Subgroup analysis and investigation of heterogeneity

 

1. Subgroup analyses

Subgroup analyses were carried out for different antipsychotics.

 

2. Investigation of heterogeneity

If inconsistency was high, this was reported. First, we investigated whether data had been entered correctly. Second, if data were correct, we visually inspected the graph and if the results of trials were clearly different, these data were not pooled ( Analysis 2.4). Where there was evidence of substantial statistical heterogeneity data ( Analysis 2.8;  Analysis 4.1;  Analysis 4.4), these were also analysed using a random-effects model and any differences in the results of fixed-effect and random-effects models covered in the Discussion. Possible reasons for identified heterogeneity are also considered in the Discussion.

 

Sensitivity analysis

Sensitivity analyses based on the quality criteria reported in this review: randomised sequence generation; allocation concealment; blinding of outcome measurement; incomplete reporting of outcome data; and loss to follow-up were carried out to investigate whether there may have been any possible biases in the estimate of effects.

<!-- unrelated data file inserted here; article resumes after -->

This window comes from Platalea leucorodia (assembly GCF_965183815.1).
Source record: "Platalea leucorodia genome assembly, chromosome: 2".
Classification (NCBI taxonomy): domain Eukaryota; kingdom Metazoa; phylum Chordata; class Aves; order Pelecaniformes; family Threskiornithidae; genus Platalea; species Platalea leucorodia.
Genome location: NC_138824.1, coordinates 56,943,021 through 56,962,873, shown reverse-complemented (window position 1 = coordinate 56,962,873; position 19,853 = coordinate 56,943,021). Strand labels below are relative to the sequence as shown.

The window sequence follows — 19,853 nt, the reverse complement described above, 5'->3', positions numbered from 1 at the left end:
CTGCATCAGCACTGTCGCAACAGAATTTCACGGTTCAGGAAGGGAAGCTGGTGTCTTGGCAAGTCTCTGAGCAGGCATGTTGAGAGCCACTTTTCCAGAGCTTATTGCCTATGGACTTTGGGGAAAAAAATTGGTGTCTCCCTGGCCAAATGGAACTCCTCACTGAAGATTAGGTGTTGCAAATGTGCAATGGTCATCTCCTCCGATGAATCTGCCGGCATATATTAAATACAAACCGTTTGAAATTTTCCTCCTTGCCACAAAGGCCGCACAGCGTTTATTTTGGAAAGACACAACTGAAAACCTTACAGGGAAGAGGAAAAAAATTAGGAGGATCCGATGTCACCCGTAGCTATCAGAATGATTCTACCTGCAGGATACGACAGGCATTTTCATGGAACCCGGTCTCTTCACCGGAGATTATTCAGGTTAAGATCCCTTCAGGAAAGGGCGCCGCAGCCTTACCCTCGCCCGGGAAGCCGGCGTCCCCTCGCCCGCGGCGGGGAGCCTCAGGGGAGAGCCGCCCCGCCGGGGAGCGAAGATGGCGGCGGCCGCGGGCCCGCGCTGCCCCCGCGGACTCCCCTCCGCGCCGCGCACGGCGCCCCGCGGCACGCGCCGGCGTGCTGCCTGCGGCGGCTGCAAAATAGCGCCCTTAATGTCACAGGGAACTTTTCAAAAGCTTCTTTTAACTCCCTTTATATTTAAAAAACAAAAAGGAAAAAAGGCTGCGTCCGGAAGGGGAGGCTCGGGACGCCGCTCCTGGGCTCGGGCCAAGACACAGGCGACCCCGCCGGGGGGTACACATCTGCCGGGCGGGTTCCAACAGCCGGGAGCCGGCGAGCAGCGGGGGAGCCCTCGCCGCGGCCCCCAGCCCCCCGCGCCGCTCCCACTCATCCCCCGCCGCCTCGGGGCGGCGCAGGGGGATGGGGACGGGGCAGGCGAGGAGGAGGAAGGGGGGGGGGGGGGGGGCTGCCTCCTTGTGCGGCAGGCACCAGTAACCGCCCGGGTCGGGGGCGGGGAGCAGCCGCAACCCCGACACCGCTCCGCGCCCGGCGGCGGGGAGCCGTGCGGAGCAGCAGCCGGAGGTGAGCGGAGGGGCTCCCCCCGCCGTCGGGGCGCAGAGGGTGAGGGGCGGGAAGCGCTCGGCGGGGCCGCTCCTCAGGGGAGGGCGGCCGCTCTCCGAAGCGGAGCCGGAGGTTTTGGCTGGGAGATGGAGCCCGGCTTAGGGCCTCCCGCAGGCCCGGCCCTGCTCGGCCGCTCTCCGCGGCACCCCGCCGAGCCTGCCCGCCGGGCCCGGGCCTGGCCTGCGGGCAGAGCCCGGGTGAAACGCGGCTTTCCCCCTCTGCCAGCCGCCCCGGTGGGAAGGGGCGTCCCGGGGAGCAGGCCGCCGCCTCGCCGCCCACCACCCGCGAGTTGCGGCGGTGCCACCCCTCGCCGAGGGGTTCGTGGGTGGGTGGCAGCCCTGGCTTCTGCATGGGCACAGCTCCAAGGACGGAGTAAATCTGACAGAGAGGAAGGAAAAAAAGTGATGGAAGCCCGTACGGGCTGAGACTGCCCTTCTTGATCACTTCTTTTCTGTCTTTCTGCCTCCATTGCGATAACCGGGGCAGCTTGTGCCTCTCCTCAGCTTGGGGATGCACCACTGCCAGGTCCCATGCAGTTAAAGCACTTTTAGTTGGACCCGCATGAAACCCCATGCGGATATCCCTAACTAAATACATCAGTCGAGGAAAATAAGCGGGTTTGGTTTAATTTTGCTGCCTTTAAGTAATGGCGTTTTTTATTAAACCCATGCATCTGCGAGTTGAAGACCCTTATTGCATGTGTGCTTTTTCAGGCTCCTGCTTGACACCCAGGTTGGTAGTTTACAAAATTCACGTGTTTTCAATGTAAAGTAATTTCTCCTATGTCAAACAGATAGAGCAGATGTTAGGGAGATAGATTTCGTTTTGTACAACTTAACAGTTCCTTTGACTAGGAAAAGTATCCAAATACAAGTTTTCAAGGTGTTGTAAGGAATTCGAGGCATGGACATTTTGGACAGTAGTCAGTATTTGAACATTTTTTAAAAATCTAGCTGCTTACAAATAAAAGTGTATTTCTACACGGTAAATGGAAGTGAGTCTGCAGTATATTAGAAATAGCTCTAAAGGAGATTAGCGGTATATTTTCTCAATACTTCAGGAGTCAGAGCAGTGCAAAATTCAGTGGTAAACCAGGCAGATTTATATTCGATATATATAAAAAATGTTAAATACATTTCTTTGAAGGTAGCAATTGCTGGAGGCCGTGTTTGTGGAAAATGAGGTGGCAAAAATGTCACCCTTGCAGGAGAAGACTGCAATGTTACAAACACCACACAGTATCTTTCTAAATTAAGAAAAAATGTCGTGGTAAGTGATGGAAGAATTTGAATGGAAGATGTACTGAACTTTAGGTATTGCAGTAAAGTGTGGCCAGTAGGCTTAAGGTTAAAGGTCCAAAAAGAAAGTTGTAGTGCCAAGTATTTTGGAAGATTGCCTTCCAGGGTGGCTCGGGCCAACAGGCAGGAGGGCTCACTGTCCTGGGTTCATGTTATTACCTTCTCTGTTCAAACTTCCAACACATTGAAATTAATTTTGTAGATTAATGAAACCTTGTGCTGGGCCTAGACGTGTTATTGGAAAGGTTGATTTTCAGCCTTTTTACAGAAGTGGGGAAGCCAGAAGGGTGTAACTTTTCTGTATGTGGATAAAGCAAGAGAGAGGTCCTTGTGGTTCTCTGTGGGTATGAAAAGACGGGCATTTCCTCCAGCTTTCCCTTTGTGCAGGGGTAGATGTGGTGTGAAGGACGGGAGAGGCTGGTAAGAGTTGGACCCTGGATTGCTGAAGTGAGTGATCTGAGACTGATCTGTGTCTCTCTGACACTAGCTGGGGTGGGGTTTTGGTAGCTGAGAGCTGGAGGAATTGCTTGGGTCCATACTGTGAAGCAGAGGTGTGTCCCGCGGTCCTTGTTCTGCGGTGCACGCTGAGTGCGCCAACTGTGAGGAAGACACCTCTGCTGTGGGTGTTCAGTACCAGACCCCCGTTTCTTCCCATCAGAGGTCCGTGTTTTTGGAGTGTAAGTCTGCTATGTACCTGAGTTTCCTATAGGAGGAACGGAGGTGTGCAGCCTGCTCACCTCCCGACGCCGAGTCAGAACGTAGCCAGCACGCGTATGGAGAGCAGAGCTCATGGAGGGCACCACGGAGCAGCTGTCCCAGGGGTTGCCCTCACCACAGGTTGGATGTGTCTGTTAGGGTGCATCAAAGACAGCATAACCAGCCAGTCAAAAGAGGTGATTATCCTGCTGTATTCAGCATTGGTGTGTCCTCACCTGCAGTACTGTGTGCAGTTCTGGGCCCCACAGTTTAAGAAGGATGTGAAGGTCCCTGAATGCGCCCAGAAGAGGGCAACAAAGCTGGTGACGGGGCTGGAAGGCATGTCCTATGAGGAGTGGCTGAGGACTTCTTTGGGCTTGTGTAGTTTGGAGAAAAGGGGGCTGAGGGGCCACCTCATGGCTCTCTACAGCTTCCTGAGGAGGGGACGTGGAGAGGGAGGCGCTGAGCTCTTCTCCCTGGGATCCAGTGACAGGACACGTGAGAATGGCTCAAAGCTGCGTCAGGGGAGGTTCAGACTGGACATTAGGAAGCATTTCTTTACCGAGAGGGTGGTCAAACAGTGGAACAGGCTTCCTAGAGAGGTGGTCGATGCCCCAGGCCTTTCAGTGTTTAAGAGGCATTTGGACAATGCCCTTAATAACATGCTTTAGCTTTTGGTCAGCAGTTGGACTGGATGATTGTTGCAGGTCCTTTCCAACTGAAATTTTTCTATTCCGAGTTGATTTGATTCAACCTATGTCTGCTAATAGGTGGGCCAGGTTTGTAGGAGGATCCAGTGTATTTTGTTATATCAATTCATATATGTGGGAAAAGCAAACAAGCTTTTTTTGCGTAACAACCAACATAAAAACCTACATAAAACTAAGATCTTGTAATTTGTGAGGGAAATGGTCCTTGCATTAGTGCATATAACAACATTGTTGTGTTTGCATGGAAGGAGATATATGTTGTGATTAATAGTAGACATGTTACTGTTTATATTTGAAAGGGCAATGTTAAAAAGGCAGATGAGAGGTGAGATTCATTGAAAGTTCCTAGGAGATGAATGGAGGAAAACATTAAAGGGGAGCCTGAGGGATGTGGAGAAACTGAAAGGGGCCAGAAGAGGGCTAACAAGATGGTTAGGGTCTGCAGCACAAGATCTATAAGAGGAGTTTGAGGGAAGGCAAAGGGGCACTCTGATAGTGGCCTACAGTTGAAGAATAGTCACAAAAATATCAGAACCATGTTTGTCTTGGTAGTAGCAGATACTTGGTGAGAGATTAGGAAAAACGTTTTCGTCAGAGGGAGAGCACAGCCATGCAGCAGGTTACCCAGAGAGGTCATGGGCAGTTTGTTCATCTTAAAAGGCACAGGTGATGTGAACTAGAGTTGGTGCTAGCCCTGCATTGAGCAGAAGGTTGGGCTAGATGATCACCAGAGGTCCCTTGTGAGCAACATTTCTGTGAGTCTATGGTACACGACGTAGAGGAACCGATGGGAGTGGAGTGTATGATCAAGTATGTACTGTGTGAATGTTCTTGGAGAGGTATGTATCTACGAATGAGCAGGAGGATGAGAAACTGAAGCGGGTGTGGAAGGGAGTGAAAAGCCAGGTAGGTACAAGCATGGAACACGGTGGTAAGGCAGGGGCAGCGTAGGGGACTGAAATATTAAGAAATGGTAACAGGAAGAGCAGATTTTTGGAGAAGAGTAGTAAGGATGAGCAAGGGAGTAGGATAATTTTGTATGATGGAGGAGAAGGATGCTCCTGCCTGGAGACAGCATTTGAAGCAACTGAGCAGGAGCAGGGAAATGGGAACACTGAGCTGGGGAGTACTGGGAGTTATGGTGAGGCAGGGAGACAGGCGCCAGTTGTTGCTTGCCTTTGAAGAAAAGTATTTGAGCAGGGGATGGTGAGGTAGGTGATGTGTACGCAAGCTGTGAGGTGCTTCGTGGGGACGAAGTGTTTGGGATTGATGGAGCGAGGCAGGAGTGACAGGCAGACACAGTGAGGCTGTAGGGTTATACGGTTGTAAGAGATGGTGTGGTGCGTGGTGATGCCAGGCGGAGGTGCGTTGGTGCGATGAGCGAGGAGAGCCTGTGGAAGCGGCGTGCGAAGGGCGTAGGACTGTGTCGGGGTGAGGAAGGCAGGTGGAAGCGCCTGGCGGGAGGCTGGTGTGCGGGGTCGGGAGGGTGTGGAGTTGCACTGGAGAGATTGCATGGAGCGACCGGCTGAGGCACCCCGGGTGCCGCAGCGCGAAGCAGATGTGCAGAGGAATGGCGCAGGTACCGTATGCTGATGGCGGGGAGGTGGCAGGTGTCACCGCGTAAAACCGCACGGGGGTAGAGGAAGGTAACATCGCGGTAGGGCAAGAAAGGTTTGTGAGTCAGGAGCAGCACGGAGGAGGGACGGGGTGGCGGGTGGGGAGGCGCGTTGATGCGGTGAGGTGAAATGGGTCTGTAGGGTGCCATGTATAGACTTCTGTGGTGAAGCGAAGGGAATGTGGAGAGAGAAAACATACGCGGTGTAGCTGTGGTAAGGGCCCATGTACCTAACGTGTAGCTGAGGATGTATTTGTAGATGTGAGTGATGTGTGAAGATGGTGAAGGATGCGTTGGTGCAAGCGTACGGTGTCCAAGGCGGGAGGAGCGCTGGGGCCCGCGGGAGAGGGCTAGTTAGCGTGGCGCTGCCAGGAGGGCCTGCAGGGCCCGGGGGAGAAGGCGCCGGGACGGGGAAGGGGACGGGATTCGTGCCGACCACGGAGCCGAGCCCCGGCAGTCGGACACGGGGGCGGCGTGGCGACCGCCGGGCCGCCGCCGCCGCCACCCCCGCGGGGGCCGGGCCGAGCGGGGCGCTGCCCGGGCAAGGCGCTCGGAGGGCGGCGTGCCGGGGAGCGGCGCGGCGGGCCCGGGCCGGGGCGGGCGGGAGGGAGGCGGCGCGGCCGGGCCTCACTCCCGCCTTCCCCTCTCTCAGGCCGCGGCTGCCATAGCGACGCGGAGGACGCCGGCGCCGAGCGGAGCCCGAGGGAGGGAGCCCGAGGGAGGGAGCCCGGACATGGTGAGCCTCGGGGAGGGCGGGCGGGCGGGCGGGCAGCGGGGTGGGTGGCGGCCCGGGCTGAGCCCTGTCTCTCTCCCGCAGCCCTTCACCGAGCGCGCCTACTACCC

1. Risk of bias

We analysed the effects of excluding trials that were judged to be at high risk of bias across the domains of allocation concealment, blinding and outcome reporting for the binary outcomes improvement, sedation and EPS.

 

2. Fixed and random effects

All data were synthesised using a fixed-effect model, however, we also synthesised data for the primary outcomes using a random-effects model to evaluate whether this altered the significance of the results.

 

Results

  1. Top of page
  2. Summary of findings    [Explanations]
  3. Background
  4. Objectives
  5. Methods
  6. Results
  7. Discussion
  8. Authors' conclusions
  9. Acknowledgements
  10. Data and analyses
  11. Appendices
  12. What's new
  13. History
  14. Contributions of authors
  15. Declarations of interest
  16. Sources of support
  17. Differences between protocol and review
  18. Index terms